I decided to start our unit study in Africa, partially because my heart has always been there, but also because Nora is obsessed with lions. I wanted to win her over fast on our new school approach. And I may have gotten a little excited about all the literature Martin suggests (plus more from digging around online) and ordered so many books that we may never reach another continent. (Lesson learned: pick a handful or two of books per region and then move on, or you won’t make it around the world in a year.) We started two weeks ago in East Africa and will work our way around the continent in five sub-units.
East Africa (Part 1: Kenya and Tanzania)
(I should note that not all authors and illustrators from this list are native to the countries or regions about which they write.)
You could go in so many directions with these books, and I have a full list of activities and assignments we won’t even get to this round. But here is a quick summary of how we approached our studies.
Geography: Identified the continent of Africa on a world map. Identified on a map the country or region where each story takes place and where each animal lives.
Language: Produced several creative writing assignments related to the literature and species/ecosystems studied. Compared and contrasted two books based on the life and work of the same woman. Read books with Swahili numbers and phrasing mixed in. (My goal isn’t for them to memorize every language we encounter along our journey, but to understand and respect the use of different languages—to hear or read a word in a different language and think, “I’d like to learn more about that language,” instead of, “Well that sounds funny!”)
Biological Sciences: Organized studies around “Savanna Food Chain.” Drew savanna food chain and energy pyramid. Studied plants or animals from each level of the energy pyramid, and drew pictures or wrote stories or reports to reinforce the knowledge. Wrote about the hunting techniques of a specific savanna predator. Learned about the great migration and why animals migrate (food!). Learned about endangered species of the savanna, poaching and environmental degradation. Will be visiting the zoo’s Africa exhibit next week.
Culture and Art: Tried hand at painting animals in a traditional style. Made Kenyan pancakes. Painted and drew numerous pictures of African wildlife. Read books set in rural villages.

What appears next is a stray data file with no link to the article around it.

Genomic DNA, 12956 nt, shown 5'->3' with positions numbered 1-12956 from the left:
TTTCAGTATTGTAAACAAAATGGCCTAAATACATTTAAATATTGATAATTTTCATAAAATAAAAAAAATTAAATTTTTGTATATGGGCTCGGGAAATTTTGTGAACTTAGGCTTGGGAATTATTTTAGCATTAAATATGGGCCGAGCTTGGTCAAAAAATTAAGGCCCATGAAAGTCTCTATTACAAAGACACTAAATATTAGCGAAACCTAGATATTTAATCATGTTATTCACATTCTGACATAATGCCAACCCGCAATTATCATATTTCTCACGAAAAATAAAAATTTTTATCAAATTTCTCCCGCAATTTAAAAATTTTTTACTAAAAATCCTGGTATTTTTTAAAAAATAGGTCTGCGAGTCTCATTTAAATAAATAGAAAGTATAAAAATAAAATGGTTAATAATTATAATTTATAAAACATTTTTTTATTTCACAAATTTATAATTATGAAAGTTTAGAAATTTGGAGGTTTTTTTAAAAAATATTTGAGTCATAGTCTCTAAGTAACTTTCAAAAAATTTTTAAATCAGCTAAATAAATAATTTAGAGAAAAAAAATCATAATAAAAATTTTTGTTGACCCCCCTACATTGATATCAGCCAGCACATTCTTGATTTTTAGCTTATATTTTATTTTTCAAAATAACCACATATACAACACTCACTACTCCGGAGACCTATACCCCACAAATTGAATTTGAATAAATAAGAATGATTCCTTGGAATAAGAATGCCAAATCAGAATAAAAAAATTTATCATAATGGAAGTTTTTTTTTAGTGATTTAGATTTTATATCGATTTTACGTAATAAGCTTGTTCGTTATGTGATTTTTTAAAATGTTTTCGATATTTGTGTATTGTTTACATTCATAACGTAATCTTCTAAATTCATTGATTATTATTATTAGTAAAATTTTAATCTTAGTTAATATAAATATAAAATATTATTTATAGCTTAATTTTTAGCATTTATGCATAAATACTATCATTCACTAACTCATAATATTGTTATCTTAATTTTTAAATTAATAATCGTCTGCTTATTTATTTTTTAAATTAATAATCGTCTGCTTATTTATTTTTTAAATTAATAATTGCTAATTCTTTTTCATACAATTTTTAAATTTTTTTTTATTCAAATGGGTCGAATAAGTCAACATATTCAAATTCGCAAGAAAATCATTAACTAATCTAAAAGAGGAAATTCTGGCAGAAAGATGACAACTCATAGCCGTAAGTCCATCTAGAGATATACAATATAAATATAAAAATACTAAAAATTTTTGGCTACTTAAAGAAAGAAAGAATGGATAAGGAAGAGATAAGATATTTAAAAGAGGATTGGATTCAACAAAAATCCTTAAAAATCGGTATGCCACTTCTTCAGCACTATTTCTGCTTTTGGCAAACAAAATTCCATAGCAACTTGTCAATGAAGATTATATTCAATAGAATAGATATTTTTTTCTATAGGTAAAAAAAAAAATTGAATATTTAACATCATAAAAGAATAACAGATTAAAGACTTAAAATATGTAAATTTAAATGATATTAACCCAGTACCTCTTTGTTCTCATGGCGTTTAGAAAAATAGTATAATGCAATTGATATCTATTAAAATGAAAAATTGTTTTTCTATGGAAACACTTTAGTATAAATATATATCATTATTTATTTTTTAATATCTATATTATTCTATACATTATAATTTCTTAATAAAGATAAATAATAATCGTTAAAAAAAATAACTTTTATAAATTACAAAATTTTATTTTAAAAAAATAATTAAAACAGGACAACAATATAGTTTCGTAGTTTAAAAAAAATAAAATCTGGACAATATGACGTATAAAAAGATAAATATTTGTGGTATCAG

Other: We were all were quite enthralled by the two stories about Wangari Maathai, the first African woman to win the Nobel Peace Prize for her work that resulted in the planting (or replanting) of more than 30 million trees in Kenya. We will be planting a tree in Wangari’s memory in our front yard.
One night, Nora asked me to read the books about Wangari again and then said, “Mom, I want to do something to help EVERYONE in the world, like how Wangari helped Kenya. What can I do?” I knew in that moment we were on the right track. And I’ll be clinging to that moment as we move forward.
Whether you’re homeschooling or just want to increase the diversity of your children’s literature collection, I hope you’ll follow along as I post our book lists and activities throughout the year.
Learn about my intro photography curriculum
Documenting Your World Through Photography: An Introductory Course for Elementary and Middle Schoolers
More Around the World Book Lists
East Africa (Part I)
East Africa (Part II) and Central Africa
North Africa (Egypt)
This is NOT a sponsored post; there are NO affiliate links.
I'm Julia Soplop, writer and photographer. I believe there is something profound in bearing witness to moments of joy and pain in others’ lives. My husband, three girls and I live outside of Chapel Hill, NC. You can read more about me here.
DIY crate bookshelf
Toddler bedroom tour
DIY twin bed
DIY braided scarf
DIY coffee bean centerpiece
Grandma knows best
Little gallery wall
DIY yarn wreath ornament
DIY no-sew tutu
5-month portraits + b&w tips
DIY felt heart mobile
I may receive a small commission from purchases made through the Amazon affiliate link on this page at no additional cost to you.